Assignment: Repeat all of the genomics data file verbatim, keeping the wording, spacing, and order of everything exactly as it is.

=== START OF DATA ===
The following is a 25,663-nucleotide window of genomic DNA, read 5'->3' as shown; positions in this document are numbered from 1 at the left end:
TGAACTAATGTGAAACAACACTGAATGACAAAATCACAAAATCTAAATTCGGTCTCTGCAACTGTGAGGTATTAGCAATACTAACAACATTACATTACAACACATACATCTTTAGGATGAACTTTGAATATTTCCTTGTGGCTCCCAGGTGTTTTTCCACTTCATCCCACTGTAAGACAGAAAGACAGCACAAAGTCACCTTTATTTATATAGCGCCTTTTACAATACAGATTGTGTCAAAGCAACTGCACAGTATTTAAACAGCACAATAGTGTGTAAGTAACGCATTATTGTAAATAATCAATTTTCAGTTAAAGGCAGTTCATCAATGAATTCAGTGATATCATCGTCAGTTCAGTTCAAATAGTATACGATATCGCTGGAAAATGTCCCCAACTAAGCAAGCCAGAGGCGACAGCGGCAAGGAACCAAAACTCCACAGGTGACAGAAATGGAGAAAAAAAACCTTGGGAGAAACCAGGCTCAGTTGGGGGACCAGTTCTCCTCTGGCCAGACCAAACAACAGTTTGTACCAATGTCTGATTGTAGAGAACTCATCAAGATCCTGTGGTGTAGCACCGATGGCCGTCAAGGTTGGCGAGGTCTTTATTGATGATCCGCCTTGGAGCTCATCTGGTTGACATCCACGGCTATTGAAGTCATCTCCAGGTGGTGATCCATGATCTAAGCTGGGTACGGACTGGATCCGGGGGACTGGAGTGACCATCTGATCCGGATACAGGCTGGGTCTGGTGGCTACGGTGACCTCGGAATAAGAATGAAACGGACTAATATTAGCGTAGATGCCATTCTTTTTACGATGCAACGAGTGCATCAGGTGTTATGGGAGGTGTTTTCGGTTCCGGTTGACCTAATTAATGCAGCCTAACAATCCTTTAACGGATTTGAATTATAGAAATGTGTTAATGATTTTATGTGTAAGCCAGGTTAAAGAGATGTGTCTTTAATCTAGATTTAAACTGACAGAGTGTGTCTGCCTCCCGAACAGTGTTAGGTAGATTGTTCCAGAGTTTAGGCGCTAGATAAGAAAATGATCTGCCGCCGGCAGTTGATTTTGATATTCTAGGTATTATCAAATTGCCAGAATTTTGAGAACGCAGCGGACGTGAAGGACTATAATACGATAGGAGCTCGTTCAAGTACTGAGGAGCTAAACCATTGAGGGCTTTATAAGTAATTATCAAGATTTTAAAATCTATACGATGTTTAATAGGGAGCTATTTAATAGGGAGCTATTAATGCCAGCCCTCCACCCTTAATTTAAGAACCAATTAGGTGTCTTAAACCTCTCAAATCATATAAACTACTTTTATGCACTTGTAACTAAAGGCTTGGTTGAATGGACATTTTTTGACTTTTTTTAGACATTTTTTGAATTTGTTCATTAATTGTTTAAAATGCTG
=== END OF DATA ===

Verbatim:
The following is a 25,663-nucleotide window of genomic DNA, read 5'->3' as shown; positions in this document are numbered from 1 at the left end:
TGAACTAATGTGAAACAACACTGAATGACAAAATCACAAAATCTAAATTCGGTCTCTGCAACTGTGAGGTATTAGCAATACTAACAACATTACATTACAACACATACATCTTTAGGATGAACTTTGAATATTTCCTTGTGGCTCCCAGGTGTTTTTCCACTTCATCCCACTGTAAGACAGAAAGACAGCACAAAGTCACCTTTATTTATATAGCGCCTTTTACAATACAGATTGTGTCAAAGCAACTGCACAGTATTTAAACAGCACAATAGTGTGTAAGTAACGCATTATTGTAAATAATCAATTTTCAGTTAAAGGCAGTTCATCAATGAATTCAGTGATATCATCGTCAGTTCAGTTCAAATAGTATACGATATCGCTGGAAAATGTCCCCAACTAAGCAAGCCAGAGGCGACAGCGGCAAGGAACCAAAACTCCACAGGTGACAGAAATGGAGAAAAAAAACCTTGGGAGAAACCAGGCTCAGTTGGGGGACCAGTTCTCCTCTGGCCAGACCAAACAACAGTTTGTACCAATGTCTGATTGTAGAGAACTCATCAAGATCCTGTGGTGTAGCACCGATGGCCGTCAAGGTTGGCGAGGTCTTTATTGATGATCCGCCTTGGAGCTCATCTGGTTGACATCCACGGCTATTGAAGTCATCTCCAGGTGGTGATCCATGATCTAAGCTGGGTACGGACTGGATCCGGGGGACTGGAGTGACCATCTGATCCGGATACAGGCTGGGTCTGGTGGCTACGGTGACCTCGGAATAAGAATGAAACGGACTAATATTAGCGTAGATGCCATTCTTTTTACGATGCAACGAGTGCATCAGGTGTTATGGGAGGTGTTTTCGGTTCCGGTTGACCTAATTAATGCAGCCTAACAATCCTTTAACGGATTTGAATTATAGAAATGTGTTAATGATTTTATGTGTAAGCCAGGTTAAAGAGATGTGTCTTTAATCTAGATTTAAACTGACAGAGTGTGTCTGCCTCCCGAACAGTGTTAGGTAGATTGTTCCAGAGTTTAGGCGCTAGATAAGAAAATGATCTGCCGCCGGCAGTTGATTTTGATATTCTAGGTATTATCAAATTGCCAGAATTTTGAGAACGCAGCGGACGTGAAGGACTATAATACGATAGGAGCTCGTTCAAGTACTGAGGAGCTAAACCATTGAGGGCTTTATAAGTAATTATCAAGATTTTAAAATCTATACGATGTTTAATAGGGAGCTATTTAATAGGGAGCTATTAATGCCAGCCCTCCACCCTTAATTTAAGAACCAATTAGGTGTCTTAAACCTCTCAAATCATATAAACTACTTTTATGCACTTGTAACTAAAGGCTTGGTTGAATGGACATTTTTTGACTTTTTTTAGACATTTTTTGAATTTGTTCATTAATTGTTTAAAATGCTG